Courtesy of Method Co.

A model unit for Method Co.’s Whyle short-term rental concept.

Another important facet of engaging in these new business models is training consistently and not overestimating your understanding of operations and customer attraction and retention. For Whyle, operated by Philadelphia-based Method Co., Cook said there are key economies of scale and methods of attracting customers that make it difficult for small, multi-family homeowners to convert units on their own, or just try this model with a handful of flats. . Marketing these spaces and furnishing them can be difficult to do unless you understand or make a commitment.

“The best scenario for owners who want to get started is to hire someone who does it full time,” he said. “It requires active and practical management.

The ghost kitchen space also requires specialist understanding, especially with regards to nuances of zoning, entry and exit for customers and delivery drivers, and licensing and health requirements, because many kitchens will be compacted into a small space. Space configurations and operations also vary widely, as some operators stick strictly to delivery and pickup, while others, like Kitchen United, are more omnichannel, building locations in food halls. and pre-existing restaurants.

Sood said Kitchen United was looking for space in “urban, dense and demographically rich nationwide,” resulting in an existing retail space of around 6,000-10,000 square feet. close to urban areas, colleges and universities, which also have access to main roads and parking spaces for walking around -up customers, delivery drivers and loading areas for trucks.

Both of these models, the Mid-Term Stay and Ghost Kitchens, have robust expansion plans. Kitchen United will open locations with Kroger and Ralphs grocery chains, Los Angeles-based food halls, and add spaces in 20 more locations nationwide in 2021, with aggressive expansion in LA, New York and in Texas in 2022.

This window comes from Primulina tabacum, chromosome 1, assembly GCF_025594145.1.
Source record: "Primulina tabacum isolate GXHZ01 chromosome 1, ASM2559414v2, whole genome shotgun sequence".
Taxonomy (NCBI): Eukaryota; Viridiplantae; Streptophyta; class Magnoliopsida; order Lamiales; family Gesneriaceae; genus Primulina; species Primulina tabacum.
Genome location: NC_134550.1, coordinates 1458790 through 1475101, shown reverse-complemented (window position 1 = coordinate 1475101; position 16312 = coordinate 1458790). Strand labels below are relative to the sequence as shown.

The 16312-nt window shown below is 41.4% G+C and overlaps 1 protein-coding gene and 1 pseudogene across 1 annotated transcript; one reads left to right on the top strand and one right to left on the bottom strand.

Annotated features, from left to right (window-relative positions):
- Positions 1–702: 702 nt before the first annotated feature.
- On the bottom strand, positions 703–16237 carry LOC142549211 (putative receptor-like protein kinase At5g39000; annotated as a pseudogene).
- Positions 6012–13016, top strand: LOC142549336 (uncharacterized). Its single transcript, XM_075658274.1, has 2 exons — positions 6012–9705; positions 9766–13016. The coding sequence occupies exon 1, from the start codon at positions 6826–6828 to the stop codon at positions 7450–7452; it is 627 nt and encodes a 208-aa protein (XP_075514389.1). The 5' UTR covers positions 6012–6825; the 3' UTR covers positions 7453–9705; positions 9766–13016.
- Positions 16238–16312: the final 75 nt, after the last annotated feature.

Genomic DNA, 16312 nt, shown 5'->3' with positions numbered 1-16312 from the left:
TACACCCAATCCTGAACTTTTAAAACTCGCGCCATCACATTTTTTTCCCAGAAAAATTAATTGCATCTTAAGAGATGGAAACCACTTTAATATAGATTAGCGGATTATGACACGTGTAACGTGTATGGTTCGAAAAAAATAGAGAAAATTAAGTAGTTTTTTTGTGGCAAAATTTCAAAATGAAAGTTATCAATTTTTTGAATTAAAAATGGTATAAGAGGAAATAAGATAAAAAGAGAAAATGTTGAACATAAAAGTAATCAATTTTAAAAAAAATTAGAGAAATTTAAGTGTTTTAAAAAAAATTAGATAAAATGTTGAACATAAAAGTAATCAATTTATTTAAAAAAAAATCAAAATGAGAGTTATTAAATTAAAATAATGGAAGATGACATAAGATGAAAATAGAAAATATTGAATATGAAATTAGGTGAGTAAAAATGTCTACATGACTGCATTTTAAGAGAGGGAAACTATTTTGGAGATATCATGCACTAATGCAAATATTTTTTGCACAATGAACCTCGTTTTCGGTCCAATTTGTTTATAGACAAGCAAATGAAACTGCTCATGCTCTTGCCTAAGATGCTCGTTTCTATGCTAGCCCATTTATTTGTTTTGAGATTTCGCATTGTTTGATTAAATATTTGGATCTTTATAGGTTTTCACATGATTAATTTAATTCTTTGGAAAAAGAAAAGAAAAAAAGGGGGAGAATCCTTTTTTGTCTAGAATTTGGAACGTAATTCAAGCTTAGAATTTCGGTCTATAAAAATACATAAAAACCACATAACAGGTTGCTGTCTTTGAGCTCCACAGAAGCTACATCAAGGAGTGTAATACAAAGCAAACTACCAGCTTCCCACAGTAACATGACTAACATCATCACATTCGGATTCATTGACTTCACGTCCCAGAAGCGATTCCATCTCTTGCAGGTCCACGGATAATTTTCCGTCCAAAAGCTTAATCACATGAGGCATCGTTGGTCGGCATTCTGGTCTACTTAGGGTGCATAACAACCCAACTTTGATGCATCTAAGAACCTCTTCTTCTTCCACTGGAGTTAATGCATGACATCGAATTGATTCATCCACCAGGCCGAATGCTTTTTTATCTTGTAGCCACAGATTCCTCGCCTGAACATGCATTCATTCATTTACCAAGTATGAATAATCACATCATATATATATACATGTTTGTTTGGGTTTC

Whyle, which currently operates 225 units in Washington, DC, plans to triple in size roughly over the next two years and add markets such as Atlanta, Detroit and Baltimore.

What these models present is potential, especially for underutilized multi-family or commercial spaces, an opportunity that requires work and research. It is rare to sign short-term agreements for either type of space on an experimental basis. (Freitag said ghost kitchen space catering concepts typically sign one- to two-year deals.)

With this bullish view of the market, Freitag believes it is vitally important that commercial real estate staff understand the potential. The ghost kitchen model gives restaurants the ability to refine menus, expand existing full-service restaurant locations, and make existing restaurants more lucrative. (Large multi-site restaurant groups are all exploring how they can use this concept.)

Dismissing these changes as temporary fads could mean missing out on potential fundamental changes in restaurant real estate.

Comments are closed.